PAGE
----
Igor Sartori, Hong Kong’s footballer of the year, gives the air of someone who happens to love his ‘hobby’ and is simply in love with playing football yet is grateful and fortunate to do it as a full-time profession.
Sartori was born into a footballing family and sometimes a person’s destiny is chosen right from the moment they are born. The Brazilian playmaker’s father is the Flamengo legend, Alcindo, who made over 200 appearances for the most popular club side in Brazil and was one of the J-league’s leading lights from its inception, as a professional league.
Satori Senior played alongside his compatriot, Zico, at Kashima Antlers and blazed the trail forward as he was part of the Antlers side which dazzled and delighted during the earliest years of the J-league.
Satori Senior not only made an impression at Antlers as he played for several different Japanese and Brazilian clubs as he crisscrossed between Japan and Brazil whilst playing for Fluminense, Gremio, Corinthians, Tokyo Verdy and Hokkaido Consadole Sapporo.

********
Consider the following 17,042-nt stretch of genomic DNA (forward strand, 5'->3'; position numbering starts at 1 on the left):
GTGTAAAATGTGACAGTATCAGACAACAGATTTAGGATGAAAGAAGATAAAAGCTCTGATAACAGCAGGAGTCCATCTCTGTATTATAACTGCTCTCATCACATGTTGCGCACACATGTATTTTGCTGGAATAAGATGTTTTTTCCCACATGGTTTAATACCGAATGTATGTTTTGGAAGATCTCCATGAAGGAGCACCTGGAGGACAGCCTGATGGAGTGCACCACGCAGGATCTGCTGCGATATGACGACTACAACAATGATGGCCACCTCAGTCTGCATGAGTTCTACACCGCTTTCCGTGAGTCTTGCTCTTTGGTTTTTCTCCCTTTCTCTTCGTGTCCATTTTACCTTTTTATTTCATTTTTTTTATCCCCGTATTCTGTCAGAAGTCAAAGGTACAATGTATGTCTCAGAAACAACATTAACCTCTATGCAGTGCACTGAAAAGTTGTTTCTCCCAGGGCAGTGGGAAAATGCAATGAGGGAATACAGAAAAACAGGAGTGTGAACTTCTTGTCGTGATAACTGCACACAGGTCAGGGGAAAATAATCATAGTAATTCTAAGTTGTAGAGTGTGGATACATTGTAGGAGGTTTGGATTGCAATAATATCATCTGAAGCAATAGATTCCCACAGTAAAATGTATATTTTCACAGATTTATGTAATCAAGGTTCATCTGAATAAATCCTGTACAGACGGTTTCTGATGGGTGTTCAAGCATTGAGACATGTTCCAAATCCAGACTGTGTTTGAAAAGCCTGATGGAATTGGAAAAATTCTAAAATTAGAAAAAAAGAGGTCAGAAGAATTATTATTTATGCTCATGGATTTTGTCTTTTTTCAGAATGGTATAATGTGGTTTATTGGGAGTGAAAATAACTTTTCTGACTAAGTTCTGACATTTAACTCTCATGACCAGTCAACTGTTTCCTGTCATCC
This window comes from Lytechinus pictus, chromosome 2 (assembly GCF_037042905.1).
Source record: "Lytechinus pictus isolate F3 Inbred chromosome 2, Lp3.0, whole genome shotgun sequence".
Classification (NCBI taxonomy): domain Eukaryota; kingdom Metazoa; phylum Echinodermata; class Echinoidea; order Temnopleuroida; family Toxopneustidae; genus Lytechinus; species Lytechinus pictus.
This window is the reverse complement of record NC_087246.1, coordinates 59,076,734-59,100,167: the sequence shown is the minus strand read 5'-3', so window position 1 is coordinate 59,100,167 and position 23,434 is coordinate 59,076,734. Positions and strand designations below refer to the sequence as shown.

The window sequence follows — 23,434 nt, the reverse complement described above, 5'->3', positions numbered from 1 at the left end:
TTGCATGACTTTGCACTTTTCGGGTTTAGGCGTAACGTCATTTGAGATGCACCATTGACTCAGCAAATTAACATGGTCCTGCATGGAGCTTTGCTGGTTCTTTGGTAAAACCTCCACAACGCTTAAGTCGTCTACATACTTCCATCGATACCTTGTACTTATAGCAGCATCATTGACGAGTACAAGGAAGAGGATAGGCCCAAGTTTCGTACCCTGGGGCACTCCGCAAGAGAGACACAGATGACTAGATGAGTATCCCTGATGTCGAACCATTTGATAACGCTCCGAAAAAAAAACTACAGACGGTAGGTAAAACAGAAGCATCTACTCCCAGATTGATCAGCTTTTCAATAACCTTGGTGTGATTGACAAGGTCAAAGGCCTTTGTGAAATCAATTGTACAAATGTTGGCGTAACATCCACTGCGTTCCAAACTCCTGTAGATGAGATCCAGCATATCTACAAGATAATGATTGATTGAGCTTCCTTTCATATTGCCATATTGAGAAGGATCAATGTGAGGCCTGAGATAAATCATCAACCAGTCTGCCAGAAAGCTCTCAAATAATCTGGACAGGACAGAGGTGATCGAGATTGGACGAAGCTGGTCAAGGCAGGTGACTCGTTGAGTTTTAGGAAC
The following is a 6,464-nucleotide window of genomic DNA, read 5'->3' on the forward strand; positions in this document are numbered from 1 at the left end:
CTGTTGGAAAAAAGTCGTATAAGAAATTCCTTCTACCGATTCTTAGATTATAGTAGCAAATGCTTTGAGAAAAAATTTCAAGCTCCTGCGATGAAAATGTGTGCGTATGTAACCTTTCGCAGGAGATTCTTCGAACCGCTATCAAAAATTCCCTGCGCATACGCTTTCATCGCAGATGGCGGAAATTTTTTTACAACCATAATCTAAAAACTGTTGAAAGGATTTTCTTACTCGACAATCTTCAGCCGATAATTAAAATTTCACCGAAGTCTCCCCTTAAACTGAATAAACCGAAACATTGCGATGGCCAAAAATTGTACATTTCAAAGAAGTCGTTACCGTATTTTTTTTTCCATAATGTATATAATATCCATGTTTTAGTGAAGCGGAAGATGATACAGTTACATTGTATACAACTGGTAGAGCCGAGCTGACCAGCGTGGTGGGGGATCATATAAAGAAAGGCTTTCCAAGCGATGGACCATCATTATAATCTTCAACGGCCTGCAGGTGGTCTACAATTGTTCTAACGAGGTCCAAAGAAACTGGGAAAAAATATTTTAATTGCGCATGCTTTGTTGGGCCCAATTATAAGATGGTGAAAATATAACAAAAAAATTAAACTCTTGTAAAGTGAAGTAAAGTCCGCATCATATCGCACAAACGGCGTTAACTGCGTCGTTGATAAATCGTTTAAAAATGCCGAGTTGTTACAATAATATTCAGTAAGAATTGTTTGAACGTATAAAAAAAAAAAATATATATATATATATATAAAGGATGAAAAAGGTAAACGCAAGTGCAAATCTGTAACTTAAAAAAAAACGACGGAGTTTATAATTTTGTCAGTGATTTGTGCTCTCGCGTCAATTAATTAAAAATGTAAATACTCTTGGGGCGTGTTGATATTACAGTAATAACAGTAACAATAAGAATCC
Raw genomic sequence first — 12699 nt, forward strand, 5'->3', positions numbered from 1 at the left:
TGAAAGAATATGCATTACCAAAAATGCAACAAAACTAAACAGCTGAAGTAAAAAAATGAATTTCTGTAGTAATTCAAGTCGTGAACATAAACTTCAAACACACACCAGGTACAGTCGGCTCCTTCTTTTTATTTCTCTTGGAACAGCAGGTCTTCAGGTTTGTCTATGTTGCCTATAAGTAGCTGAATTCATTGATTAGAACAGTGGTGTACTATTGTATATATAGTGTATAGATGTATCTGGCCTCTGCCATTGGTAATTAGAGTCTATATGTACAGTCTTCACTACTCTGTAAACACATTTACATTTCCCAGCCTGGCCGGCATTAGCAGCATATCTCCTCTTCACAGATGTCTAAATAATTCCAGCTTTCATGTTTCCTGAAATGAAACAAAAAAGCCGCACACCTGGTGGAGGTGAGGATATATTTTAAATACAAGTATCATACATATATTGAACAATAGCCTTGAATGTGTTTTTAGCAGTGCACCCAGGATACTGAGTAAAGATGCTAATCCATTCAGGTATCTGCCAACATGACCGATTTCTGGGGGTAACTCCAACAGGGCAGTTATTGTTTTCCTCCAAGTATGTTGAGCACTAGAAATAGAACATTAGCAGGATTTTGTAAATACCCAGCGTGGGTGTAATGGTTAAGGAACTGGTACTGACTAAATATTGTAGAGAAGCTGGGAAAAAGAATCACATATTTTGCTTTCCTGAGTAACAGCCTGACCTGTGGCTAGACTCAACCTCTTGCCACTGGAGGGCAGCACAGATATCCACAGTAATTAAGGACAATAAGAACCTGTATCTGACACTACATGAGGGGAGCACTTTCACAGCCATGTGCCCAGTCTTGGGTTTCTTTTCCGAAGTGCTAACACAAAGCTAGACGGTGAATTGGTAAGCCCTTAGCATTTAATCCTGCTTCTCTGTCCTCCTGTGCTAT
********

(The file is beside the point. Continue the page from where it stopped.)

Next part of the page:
Sometimes, those who are born to the famous parents buckle under the pressure to live up to expectations though the level-headed, Sartori junior, has managed to navigate the world of football and his Hong Kong ‘Footballer of the Year’ award is testament to that.
Sartori Junior was born in Brazil though experienced life and football in the Asia-Pacific when he was a toddler as he followed his globe-trotting father, who would help lay the foundations for the long-standing Brazilian connection with Kashima Antlers which still lasts till this day.
Video: Satori Senior playing for Antlers.
There is no doubt, Satori junior probably got used to moving around and picking up tips and skills from his unique environment. It was at Kashima Antlers, where Junior got his first break into the professional ranks before further honing his skills in Brazil at the Zico Academy.